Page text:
So many years have passed since I went to interview Gianni Versace in June 1993, but I still remember him very well. He was a clever man, a talented man. He was not pretentious and really friendly. I saw him again a couple of years later on a boat in Turkey. He was the same: simple, friendly. When I heard about his death in Miami in 1997 I was sad for him and also felt sorry, even if I cannot say that we were friends, because he was gone forever and we would not be able to talk any more. It has been a real loss for fashion. Versace was a free spirit and he brought something new. I know that his sister Donatella is doing very well, they were very close and loved and respected each other so much. I am moved to read Gianni’s words again after so long….
Gianni Versace, 46, works and lives in an ancient palace on Via Jesus in Milan. His apartment is on the first floor, the door is opened by a rather Po-faced middle-aged servant. We pass through living rooms with floors of inlaid wood, libraries full of old books, there are comfortable sofas, splendid objects, two paintings by Paladino, one by de Chirico. Through a glass door you can see the kind of terrace full of flowers that you would find overlooking the Mediterranean Sea.
How do you live, Gianni Versace?
I live as I please.
How about your work?
My work is very important for me. If I did not feel I was leading from the front I would quit right away.
What is your family background?
Mine is a middle-class family from Calabria. My mother was of Dutch origin and was a seamstress, while the Versaces were land owners. I spent the first twenty years’ of my life in Calabria, after that I came to Milan. These days I divide my time between Milan, Miami and Lake Como.
How did your explosive success come about?
It comes from where I want to be, from what I want to accomplish. I understand people and I have a good business sense. And then we work together as a family: my sister and my brother are both very good indeed.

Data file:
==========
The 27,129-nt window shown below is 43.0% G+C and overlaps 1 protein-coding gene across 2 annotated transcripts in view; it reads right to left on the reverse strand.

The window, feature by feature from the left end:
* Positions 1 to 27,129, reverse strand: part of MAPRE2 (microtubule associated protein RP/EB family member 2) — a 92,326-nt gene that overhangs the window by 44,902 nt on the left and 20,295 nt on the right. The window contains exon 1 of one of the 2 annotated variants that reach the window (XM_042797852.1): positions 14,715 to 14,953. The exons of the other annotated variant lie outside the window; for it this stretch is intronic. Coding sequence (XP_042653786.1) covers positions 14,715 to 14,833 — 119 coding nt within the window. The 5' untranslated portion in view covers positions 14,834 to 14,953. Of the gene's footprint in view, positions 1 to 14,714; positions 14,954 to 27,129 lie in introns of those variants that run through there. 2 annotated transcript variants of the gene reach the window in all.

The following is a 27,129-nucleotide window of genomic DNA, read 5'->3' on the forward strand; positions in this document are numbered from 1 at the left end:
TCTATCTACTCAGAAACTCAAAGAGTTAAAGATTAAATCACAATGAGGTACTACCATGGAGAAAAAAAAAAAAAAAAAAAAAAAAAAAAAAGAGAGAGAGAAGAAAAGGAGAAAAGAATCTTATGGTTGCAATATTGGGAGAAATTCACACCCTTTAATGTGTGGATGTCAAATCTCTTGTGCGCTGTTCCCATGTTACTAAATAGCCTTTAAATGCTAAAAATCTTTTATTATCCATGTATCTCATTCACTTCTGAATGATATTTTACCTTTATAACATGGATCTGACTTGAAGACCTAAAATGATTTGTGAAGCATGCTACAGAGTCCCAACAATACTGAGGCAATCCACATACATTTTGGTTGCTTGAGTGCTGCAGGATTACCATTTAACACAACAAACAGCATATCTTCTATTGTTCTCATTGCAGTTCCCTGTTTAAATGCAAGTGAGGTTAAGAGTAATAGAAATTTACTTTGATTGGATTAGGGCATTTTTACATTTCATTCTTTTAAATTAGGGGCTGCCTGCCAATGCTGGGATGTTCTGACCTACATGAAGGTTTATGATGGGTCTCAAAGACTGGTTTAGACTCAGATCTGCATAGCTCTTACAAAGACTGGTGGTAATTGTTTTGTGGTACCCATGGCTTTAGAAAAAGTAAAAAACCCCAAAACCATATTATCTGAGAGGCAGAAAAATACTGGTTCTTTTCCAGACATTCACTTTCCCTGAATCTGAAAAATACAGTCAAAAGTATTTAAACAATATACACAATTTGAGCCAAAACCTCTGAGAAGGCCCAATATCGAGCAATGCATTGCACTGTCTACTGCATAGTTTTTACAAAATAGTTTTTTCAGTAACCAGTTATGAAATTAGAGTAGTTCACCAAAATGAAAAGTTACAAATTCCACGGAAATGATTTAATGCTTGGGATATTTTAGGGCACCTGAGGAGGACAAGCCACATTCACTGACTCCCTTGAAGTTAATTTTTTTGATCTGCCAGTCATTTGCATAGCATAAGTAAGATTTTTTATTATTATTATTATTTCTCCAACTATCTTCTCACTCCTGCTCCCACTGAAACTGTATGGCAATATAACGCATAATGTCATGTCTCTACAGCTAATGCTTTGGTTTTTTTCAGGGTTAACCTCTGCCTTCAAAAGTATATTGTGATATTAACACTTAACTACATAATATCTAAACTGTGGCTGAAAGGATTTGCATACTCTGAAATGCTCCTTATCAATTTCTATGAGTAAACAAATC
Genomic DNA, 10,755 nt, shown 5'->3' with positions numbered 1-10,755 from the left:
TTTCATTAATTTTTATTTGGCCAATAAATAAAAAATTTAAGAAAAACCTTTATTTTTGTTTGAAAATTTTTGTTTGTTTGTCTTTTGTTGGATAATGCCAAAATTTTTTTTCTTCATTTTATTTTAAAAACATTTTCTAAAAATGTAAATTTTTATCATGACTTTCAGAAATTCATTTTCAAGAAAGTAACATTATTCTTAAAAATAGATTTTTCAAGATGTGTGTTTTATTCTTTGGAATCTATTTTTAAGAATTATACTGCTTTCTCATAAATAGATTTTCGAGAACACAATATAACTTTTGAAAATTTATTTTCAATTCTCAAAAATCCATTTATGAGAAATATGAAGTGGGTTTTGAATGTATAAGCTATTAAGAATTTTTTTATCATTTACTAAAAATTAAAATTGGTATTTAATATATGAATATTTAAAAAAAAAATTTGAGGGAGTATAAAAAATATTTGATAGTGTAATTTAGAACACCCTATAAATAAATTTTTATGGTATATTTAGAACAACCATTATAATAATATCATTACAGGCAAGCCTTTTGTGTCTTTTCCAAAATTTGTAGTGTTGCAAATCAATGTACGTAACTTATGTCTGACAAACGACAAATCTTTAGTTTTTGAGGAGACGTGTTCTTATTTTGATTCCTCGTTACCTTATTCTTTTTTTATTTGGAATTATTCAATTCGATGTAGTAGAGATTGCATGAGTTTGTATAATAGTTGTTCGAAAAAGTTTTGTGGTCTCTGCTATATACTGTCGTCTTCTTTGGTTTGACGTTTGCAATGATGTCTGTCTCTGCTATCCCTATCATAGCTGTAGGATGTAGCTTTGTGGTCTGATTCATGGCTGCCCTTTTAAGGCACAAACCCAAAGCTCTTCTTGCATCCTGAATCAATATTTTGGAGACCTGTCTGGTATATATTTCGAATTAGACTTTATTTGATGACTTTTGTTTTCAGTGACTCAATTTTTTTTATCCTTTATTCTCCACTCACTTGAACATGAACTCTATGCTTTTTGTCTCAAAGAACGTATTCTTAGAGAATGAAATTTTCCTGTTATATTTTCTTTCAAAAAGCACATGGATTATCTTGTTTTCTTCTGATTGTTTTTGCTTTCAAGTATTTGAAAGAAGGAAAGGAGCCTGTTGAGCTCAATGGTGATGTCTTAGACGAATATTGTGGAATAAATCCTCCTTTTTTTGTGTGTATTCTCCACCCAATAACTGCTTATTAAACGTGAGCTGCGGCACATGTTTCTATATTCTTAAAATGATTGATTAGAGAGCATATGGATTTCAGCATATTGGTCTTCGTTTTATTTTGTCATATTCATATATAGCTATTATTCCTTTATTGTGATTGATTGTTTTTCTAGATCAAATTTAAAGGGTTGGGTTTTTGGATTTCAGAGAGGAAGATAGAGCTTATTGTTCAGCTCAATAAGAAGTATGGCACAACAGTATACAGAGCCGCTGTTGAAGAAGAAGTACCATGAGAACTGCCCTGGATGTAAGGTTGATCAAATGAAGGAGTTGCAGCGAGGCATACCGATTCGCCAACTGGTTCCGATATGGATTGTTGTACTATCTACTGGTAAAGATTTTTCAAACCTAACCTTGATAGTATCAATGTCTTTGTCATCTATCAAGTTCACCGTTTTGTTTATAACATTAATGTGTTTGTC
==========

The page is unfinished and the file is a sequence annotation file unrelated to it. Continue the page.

What’s your opinion of the 80’s?
They were marvellous. I have never been a socialist as they would have liked you to believe and precious few of my clients had any problems with the authorities.
And how do you think the 90’s are and will be?
Perhaps a bit difficult in Italy, but easier abroad. I think that with us you will see the need to work harder, for higher quality, with fewer distractions and more focus.
What is your life like?
My life is completely down-to-earth, I only go out when it is necessary for my work. The rest of the time I stay at home and read lots of newspapers and loads of books. A good chunk of the stuff one sees on CNN TV disgusts me.
What clothes do you wear yourself?
When I was 43 I hated jeans. Now it’s as if I only ever wear jeans, and I always wear them in black or very dark blue. But what matters is how we are in ourselves, not the clothes we wear.
Who are the men who you consider to be elegant?
Oscar Wilde and Jean Cocteau and André Malraux. In a certain sense one can even say that Moravia had his own sense of style. But the intellectuals of today are less involved with fashion.
Who are the cleverest people you have met?
I would say Richard Avedon, who is an extraordinarily cultured man. I also think Guy Béjart is a great choreographer and he has read everything, even Arabic literature.
And among women?
I like women who work. I am thinking of Tina Brown, the editor of the New Yorker, and of my sister Donatella. Of course, through my work I live surrounded by the beauty of women like Claudia Schiffer, who is very much an ingenue, Linda Evangelista and Kate Moss.
When do you think about work?
By now it is part of my life-cycle. I cannot distinguish myself from my work. It is always there, as necessary to me as drinking water. It’s something completely natural. I have never forced myself to try to do anything in my entire life. For example, I wake up, I sit down at a table and I wait to see what idea comes to me. I never see my clients, unless I would enjoy doing so. I always sell a high quality product and I eat alone or with whoever I want to.
Do you consider yourself lucky?
Yes, although for me it comes to the same thing that I am my own person and I like myself.
Do you have a good relationship with your colleagues?
With some of them. I think of Issey Myake, of Yōji Yamamoto and of Karl Lagerfeld, who I consider my teacher.
What’s going on in fashion today?
Power to the people in the United States. Otherwise, lots of very snob items at extremely high prices, like the traditional Chanel or Hermes.
And the avant-garde?
Even they are, for the most part, quite traditional.
Who do you like to see most from among all your clients?
Lady Di or Alba Parietti. But I am not a snob in that sense, I am the same person for them all.
The above is taken from Alain Elkann Interviews, published by Assouline (196A Piccadilly, St. James’s, London W1J 9EY)
More like this:
Credit: Dave M. Benett / Contributor